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  22' Revenge Leans on Plane

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Author Topic:   22' Revenge Leans on Plane
StuZ posted 10-12-2002 04:45 AM ET (US)   Profile for StuZ   Send Email to StuZ  
I have a 1987 Revenge w/ an '87 Yamaha Excel motor (225?). It has full canvas that stays on most of the time. At most speeds on plane, in saltwater, it has a tendency to lean to the port side. It will lean towards starboard, but mostly port. It is especially pronounced when there is a beam wind w/ a 1/2 full fuel tank. All equipment is balanced properly.

Is this normal behavior? Any thought? Do I need trim tabs?

Thanx for the great forum!

Stu

kingfish posted 10-12-2002 05:22 AM ET (US)     Profile for kingfish  Send Email to kingfish     
Stu-

Deep V's (your boat is classified as such) have a tendency to "lean" into the wind. The more wind surface your boat has, like cabin and canvas, the more pronounced that tendency will be. In addition, there's always some degree or another of "torque twist" in which the boat reacts to the direction of propeller spin; typical prop spin is clockwise, the reaction to which would lower the port side.

Trim tabs would absolutely give you control over those conditions, as well as over differential weight loading, etc. with the additional benefit of enhancing your ability to tuck the bow down to smooth out the ride in choppy conditions.

Lots of past discussion here about trim tabs if you search through past topics. I have electric tabs on my Outrage 22 and love them. They are more responsive than hydraulics and are easier to install.

kingfish

Peter posted 10-12-2002 07:52 AM ET (US)     Profile for Peter  Send Email to Peter     
Stu

I have a 1986 Revenge with the full canvas enclosure. When the canvas is up, the lean is much more pronounced. I believe that the reason for this is quite simple, the Revenge has much more vertical surface area than the Outrage, particularly with all the canvas up, and the wind pushing on this surface in a beam sea, for example, tends to push you off course. To counter this you have to steer into the wind slightly to maintain your course. By steering into the wind, you are turning the boat and deep vee boats have a tendency to lean into the direction they are turning. Of course the distribution of weight and propeller torque will either enhance or mimimize the lean.

While I have hydraulic trim tabs on my Revenge to level off the lean, the electric tabs Kingfish has will do the job just as well. The advangtage of the electric tabs is that you do not need the hydraulic pump. In my case the pump is mounted in a Whaler battery box mounted in the stern. Hope this helps.

jimh posted 10-12-2002 08:07 AM ET (US)     Profile for jimh  Send Email to jimh     
The propeller torque is probably helping the boat to lean to port, and it may also be helping to not lean so much to starboard.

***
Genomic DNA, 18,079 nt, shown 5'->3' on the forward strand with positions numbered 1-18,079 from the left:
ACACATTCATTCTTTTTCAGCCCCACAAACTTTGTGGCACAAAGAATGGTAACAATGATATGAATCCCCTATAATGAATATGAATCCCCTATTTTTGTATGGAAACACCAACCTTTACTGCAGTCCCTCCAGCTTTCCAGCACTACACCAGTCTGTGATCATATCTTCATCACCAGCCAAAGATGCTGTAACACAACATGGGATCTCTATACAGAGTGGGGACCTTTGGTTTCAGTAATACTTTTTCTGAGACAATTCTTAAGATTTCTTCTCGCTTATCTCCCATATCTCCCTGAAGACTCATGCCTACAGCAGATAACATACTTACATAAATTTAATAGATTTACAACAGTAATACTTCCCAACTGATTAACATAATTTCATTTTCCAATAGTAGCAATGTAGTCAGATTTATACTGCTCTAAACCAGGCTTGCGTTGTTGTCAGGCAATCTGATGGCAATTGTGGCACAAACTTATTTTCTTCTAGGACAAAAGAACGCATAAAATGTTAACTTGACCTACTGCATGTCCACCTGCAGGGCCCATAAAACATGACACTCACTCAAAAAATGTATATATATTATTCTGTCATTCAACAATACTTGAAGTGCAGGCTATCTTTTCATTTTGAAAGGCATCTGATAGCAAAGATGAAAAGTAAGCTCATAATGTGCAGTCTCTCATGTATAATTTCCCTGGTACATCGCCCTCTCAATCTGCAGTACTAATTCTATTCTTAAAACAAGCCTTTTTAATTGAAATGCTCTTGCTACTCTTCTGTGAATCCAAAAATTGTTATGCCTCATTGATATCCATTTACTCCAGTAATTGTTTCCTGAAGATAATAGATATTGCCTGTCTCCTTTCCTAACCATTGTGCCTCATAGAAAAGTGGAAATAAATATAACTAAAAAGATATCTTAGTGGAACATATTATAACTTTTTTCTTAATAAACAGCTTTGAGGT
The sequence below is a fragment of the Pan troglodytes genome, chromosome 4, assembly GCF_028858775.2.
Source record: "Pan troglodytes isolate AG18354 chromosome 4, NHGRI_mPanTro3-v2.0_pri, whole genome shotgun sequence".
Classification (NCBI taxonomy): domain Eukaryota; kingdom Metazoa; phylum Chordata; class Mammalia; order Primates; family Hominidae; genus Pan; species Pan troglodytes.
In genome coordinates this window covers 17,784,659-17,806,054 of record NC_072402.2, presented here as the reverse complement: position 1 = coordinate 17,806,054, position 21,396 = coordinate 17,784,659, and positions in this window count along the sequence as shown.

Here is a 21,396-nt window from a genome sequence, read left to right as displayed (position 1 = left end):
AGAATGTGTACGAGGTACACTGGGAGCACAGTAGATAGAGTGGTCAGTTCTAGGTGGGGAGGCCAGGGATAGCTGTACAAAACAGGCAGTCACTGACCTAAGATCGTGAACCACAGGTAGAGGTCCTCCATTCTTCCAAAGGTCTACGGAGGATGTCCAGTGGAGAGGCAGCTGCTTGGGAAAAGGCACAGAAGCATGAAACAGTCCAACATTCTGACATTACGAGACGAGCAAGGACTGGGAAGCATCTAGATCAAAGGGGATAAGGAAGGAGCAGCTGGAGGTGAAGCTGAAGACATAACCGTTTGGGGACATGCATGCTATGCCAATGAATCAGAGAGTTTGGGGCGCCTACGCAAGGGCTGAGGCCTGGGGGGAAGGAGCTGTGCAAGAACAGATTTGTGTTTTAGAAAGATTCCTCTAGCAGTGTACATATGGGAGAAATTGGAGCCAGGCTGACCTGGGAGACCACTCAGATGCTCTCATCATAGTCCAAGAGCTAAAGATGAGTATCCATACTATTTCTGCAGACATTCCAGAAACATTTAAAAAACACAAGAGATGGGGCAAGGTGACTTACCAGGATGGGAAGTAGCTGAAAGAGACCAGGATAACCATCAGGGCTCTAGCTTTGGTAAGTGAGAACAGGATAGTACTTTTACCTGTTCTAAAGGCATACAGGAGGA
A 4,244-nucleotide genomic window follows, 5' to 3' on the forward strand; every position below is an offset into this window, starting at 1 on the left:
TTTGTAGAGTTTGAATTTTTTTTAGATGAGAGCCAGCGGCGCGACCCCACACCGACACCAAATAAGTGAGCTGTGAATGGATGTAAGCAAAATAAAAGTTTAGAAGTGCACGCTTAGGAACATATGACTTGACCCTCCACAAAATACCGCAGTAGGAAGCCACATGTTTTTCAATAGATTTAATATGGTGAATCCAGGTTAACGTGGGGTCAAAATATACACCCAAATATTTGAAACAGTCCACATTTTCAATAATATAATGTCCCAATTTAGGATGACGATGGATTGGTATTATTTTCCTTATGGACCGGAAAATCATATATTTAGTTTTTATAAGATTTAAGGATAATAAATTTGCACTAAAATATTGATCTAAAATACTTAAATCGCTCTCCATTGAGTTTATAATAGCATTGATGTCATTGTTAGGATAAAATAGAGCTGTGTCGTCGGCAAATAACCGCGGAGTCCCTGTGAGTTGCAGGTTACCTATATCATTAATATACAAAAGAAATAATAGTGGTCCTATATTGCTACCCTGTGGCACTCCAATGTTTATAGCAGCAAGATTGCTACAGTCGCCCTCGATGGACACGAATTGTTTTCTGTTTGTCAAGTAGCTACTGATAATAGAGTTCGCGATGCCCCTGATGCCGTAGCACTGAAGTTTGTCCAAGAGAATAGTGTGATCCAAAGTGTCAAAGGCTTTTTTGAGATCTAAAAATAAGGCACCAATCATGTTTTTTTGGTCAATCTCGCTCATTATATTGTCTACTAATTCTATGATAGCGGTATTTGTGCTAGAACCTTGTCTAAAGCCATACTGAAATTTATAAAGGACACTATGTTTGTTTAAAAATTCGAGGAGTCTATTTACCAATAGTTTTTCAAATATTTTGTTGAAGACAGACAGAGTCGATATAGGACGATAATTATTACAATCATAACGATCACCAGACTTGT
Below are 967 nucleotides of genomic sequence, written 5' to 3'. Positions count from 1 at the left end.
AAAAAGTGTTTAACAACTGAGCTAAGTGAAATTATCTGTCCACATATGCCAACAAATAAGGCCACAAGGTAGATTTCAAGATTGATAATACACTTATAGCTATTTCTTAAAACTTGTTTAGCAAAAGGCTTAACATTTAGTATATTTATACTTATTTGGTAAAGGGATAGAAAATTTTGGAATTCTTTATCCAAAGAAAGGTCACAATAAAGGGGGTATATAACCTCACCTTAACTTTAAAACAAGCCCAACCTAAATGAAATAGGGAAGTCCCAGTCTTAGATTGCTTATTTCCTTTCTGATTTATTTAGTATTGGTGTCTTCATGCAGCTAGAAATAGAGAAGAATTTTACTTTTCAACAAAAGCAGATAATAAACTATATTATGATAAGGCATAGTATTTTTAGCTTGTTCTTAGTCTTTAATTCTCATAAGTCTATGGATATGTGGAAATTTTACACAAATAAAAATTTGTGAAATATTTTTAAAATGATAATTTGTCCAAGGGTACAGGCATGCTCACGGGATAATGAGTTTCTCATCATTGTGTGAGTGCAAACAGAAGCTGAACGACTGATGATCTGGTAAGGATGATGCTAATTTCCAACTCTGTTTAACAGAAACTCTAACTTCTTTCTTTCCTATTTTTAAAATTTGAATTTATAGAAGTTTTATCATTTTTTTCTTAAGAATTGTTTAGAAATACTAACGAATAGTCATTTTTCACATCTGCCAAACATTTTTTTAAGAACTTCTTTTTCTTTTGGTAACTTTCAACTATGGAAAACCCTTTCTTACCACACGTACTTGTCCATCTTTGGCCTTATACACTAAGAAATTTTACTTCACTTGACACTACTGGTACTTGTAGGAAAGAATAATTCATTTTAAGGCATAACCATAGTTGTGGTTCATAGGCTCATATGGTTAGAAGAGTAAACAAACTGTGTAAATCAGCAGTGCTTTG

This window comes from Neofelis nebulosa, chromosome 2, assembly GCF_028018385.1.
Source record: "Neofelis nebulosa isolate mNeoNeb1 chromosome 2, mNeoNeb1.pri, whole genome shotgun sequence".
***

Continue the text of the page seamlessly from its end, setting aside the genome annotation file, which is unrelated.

I like this "lean into the wind" theory. I see the same effects on my Revenge, although with twin engines I don't see as much properller torque.

Clark Roberts posted 10-12-2002 09:05 AM ET (US)     Profile for Clark Roberts  Send Email to Clark Roberts     
In addition to the engine/prop torque effect, the "lean" is often enhanced by "steering" effect caused by the necessity to steer slightly into the wind to maintain a straight course... motor is slightly turned to offset wind vector ... tabs will do the trick! Happy Whalin'... Clark... Spruce Creek Navy
jimp posted 10-12-2002 11:48 AM ET (US)     Profile for jimp  Send Email to jimp     
StuZ -

I have a 1990 Revenge 22 WT with tabs (InstaTrim by Boat Leveler came with the boat). Unless you want to keep shifting your crew, you need tabs.

As to the question, "Is this normal behavior?" Yes it is for a boat without trim tabs.

Whaler addressed "leaning into the wind" in one of their 1960's catalogs. They said that the boats would do it and the best way to counter it was to shift the crew around. This was when they had 13s and 17s. My '82 Montauk used to lean into the wind also.

JimP

kingfish posted 10-13-2002 09:18 AM ET (US)     Profile for kingfish  Send Email to kingfish     
Peter-

So you have a set up that looks like you have dual batteries, but one is really the housing for your hydraulic pump? Nice solution and pretty clever arrangement!

Peter posted 10-13-2002 11:59 AM ET (US)     Profile for Peter  Send Email to Peter     
Actually, I have two batteries back there as well so it looks like I have three batteries. Prior to the repower, it looked like four batteries because the OMC oil tank was inside a Whaler battery box too. The Yamaha tank didn't fit. :(
kingfish posted 10-13-2002 07:26 PM ET (US)     Profile for kingfish  Send Email to kingfish     
Geez, I've got an OMC oil reservoir and thanks to Dan Harden I've got a spare Whaler battery box.

Hold on, Bessy, I think I'm having an idea!!

David Ratusnik posted 10-13-2002 10:12 PM ET (US)     Profile for David Ratusnik  Send Email to David Ratusnik     
Stu- Everything you write screams out for a set of trim tabs. Changes the boat big time. Plenty has been written on this Forum and others re- different brands of tabs. Rec study up - then buy a set. Mine Bennett's on a 22'OR '86 with a J225hp.

Today- 3 hrs watersports with the wife and 3 kids. Kids moving all over the Whaler- port to starboard, bow to stern etc., you get it, a can of worms. With 3 kids aboard most of the time you learn to work the tabs. Smooths, squares away a 22' boat. Don't leave home without a set of tabs. Good Luck David.

StuZ posted 10-14-2002 03:51 AM ET (US)     Profile for StuZ  Send Email to StuZ     
THANX everyone! Looks like trim tab installation will be addded to my winter project list.

Stu

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